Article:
A Web Application Platform

The Layers

Ok, so it’s another ambitious future looking post. I’ve been thinking a lot about the architecture of a browser platform that fits what I’ve got in mind. Looking at the HTML5 mailing list largely confirms my thought process. I noticed a few weeks ago a thread in the list regarding text in the canvas element.

> I still think by introducing the drawString() method into Canvas we are
> opening the same can of worms that was open in SVG.
>
> If we go that way we will need a drawParagraph() method to draw multi
> line strings or blocks of text with wrapping and a bounding width. We
> also need to be able to stylize the text, i.e. changing the font-weight
> / color / font-style … of any word.
>
> The list goes on and on … and HTML and CSS already cover it all.
>
> The HTMLElement.drawElement() method should be no problem to implement
> since userAgents already do render HTMLElements.
>
> Having it return an ImageData object will make it insanely simple to
> manipulate in Canvas. The text elements/contents can easily be in the
> fall back content of the Canvas tag thus keeping it accessible. Getting
> the bounding box of an HTMLElement is no problem either in JavaScript.
> And applying gradients and patterns can be done using a fillRect() with
> the appropriate globalCompositeOperation.
>
> Everything (almost) is there. Let’s not re-invent a square wheel.

Let me just summarize what I think is important here. Text on the canvas highlights something very key, the browser is in many ways a specialized graphics engine. Under the hood it is capable of a lot of things, but through html we are given just a small subset. SVG and Canvas are also subsets of the capabilities built for other purposes. Really, one can think of each one of these, in addition to CSS as Domain-Specific languages (well, Canvas is really more an API) that specialize in accessing certain portions of the browsers abilities, and there is a lot of cross-over. SVG is markup based vector graphics and Canvas is command based, but they can both draw arbitrary shapes and create complex graphics. And if you look at what Webkit has been up too, you can see that they’re pushing CSS to the next level as well.  They’ve got support for CSS gradients, canvas drawing, reflections, and masks.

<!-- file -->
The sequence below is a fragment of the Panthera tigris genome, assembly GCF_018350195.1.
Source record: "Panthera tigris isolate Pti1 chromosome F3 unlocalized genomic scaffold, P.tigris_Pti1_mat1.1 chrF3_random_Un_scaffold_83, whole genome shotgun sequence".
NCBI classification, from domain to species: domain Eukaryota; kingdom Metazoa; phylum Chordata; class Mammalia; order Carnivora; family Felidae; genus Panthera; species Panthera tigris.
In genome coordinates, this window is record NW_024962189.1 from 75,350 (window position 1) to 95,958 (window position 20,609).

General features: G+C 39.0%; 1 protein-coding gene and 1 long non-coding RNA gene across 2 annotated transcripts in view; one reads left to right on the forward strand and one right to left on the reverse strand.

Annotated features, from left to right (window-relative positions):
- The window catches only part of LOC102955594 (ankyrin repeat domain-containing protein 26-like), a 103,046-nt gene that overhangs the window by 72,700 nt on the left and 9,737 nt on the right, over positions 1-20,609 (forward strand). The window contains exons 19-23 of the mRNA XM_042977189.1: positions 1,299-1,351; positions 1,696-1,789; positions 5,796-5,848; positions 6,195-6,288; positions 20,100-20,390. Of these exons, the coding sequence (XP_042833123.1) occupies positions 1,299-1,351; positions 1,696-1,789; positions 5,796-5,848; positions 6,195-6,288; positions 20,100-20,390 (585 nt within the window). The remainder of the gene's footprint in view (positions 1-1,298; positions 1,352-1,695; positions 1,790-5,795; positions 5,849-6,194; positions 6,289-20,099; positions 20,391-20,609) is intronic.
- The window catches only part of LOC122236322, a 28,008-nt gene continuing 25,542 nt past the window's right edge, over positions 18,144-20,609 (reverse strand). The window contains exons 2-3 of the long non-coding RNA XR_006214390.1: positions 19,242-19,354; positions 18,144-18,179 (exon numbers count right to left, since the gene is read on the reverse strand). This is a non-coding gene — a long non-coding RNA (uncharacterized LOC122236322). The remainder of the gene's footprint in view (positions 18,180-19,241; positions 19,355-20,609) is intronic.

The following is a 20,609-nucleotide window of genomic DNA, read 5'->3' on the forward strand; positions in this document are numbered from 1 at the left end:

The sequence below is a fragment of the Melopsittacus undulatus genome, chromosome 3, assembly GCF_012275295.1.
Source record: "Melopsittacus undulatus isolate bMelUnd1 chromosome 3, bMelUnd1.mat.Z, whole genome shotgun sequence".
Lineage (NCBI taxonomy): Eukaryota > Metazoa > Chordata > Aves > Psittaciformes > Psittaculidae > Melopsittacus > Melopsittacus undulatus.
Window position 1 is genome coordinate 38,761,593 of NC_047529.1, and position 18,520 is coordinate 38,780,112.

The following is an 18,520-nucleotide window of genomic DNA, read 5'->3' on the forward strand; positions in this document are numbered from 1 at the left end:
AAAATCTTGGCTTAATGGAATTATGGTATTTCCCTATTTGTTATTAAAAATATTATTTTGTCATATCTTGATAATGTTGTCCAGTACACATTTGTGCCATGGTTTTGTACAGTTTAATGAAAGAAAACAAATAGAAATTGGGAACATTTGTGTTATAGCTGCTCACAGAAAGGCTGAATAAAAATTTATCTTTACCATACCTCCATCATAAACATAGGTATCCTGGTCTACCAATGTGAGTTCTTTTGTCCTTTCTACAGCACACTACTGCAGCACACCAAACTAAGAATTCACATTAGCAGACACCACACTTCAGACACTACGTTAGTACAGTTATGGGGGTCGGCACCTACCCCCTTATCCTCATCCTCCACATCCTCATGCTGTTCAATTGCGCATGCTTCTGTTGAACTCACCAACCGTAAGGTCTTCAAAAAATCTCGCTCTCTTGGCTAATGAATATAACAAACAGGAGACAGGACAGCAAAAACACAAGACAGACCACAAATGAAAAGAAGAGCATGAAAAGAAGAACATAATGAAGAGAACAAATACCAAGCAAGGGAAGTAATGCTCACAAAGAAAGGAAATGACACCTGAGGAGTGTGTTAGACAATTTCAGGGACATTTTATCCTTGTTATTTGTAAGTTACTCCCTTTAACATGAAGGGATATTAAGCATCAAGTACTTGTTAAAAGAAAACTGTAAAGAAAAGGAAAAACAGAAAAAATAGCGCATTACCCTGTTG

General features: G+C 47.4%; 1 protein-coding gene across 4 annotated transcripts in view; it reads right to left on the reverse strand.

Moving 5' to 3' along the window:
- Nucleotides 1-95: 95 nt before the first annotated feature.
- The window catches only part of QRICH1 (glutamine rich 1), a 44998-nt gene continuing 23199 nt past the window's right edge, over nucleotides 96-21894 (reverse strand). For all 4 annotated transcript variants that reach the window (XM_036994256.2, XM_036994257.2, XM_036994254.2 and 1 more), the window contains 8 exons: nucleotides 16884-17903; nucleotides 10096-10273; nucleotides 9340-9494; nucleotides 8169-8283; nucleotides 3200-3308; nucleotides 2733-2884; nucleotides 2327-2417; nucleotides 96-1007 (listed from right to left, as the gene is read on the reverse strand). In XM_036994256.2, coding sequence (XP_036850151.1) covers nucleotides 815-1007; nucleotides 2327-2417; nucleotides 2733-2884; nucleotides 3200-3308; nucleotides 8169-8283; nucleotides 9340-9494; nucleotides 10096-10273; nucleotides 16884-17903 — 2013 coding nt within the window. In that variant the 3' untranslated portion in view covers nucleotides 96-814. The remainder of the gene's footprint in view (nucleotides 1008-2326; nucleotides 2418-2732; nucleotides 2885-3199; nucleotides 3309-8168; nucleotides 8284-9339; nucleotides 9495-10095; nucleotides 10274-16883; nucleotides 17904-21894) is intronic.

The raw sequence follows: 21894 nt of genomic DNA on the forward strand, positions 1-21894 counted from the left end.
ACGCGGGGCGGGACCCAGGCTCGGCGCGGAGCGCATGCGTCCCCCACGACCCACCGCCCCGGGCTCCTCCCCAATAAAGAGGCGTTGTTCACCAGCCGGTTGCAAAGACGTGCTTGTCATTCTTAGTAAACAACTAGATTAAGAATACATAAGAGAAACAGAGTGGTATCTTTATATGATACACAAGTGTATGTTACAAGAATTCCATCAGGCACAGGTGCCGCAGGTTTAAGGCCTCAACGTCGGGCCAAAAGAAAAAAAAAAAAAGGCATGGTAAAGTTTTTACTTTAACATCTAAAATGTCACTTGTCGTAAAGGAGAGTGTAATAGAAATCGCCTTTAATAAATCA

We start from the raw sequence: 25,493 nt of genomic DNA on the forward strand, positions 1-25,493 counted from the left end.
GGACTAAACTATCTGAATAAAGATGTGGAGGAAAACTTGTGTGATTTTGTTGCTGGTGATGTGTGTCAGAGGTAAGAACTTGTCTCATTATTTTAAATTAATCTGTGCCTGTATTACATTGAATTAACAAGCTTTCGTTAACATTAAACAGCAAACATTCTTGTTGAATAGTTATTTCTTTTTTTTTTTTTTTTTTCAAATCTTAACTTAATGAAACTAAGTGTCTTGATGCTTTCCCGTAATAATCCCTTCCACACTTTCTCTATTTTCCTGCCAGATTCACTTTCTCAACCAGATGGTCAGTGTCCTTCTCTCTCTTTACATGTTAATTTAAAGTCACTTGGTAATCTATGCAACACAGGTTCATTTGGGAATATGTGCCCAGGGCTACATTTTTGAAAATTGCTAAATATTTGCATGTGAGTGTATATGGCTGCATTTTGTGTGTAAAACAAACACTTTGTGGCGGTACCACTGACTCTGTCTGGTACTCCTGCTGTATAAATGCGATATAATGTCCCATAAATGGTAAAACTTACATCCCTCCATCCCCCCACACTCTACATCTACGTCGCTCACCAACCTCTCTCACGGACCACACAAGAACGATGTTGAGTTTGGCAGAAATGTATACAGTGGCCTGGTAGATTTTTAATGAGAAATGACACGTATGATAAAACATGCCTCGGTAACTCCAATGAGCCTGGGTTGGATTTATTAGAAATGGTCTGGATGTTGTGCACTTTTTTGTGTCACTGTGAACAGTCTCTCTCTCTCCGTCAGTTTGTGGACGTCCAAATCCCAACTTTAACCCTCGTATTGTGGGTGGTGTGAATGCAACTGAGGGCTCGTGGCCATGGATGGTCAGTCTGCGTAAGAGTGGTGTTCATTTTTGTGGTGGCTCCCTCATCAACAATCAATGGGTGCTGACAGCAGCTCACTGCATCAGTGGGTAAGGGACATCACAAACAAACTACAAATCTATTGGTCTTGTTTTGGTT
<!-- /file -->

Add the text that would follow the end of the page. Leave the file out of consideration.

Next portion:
Cutting Through The Layers

I am reminded of the blind men and the elephant. Each man feels a different part and thinks it is a different animal, because they do not see the whole. Each of these languages gives us a piece of the elephant, but wouldn’t it be nice to leverage the whole damn thing? I am a huge proponent of domain-specific languages, but they can’t work in a bubble. Imagine defining rails without ruby. Maybe rails can cut it for the 80%, but you need the general purpose language when you have advanced logic rails doesn’t account for.

But Keeping Them

Let me stop for a second and once more reiterate that the concerns of a web application may not be the concerns of a web page. Advancing the abilities of html and css alone would go a long way for those concerned only about documents. The document aspect of html and css are extremely important and should not be marginalized. Html and css should live on as specifications independent of the browser. That is the beauty of the open web. It is more accessible than just through an application on your pc at home. Content on the internet is accessible through any number of devices, and the specifications that we’ve built for the internet can live on without it. JavaScript as a programming language, html and css as a document format, and the whole ball of wax used for various widget platforms.

Bringing It All Together

So what do we do with this disparate collection of specifications that overlap and work with each other in various ways? For developers targeting the mainstream, it would be most advantageous to have a single, solid development platform. This is the draw of Flash and other plugins. So, for the sake of argument, let’s say we start with that. This hypothetical development platform would be designed to be completely on par with (or I dare say better than) the offerings of other plugins/RIA platforms. The open web provided the seeds of innovation that have spurned the next wave of software. It should not be relegated to the back seat when RIAs become the norm.

I come from a Java world (I know, I know). While it is not perfect, it has a history of multiple implementations on multiple platforms by multiple vendors with a high degree of compatibility. The write once, run anywhere promise used to be something of a joke, but now it holds true more than any other platforms I can think of.

I don’t want the open web to become Java. Far from it. I simply think it is a technology that took a similar problem and came up with a fairly successful solution.

So What Am I Suggesting?

What we as open web application developers need is a true Web Application Platform.  The same way that Java, Mac, Windows etc. provide a complete platform for robust applications, we need something capable of similar capabilities, but solving a slightly different problem. The Web Application Platform needs to be safe, loadable from the web without installation, and fluidly communicate with the web while taking advantage of the power of the local machine. I want to be able to dig deep and have access to painting apis, layout managers, and low level loading apis. HTML and CSS are high level abstractions that can be layered over this, and rarely should the lower level stuff be needed, but to truly be powerful, it needs to be there. Adobe Air is getting close to this type of power, but clearly it is proprietary, and is heavily dependent on flash. I just want something more.

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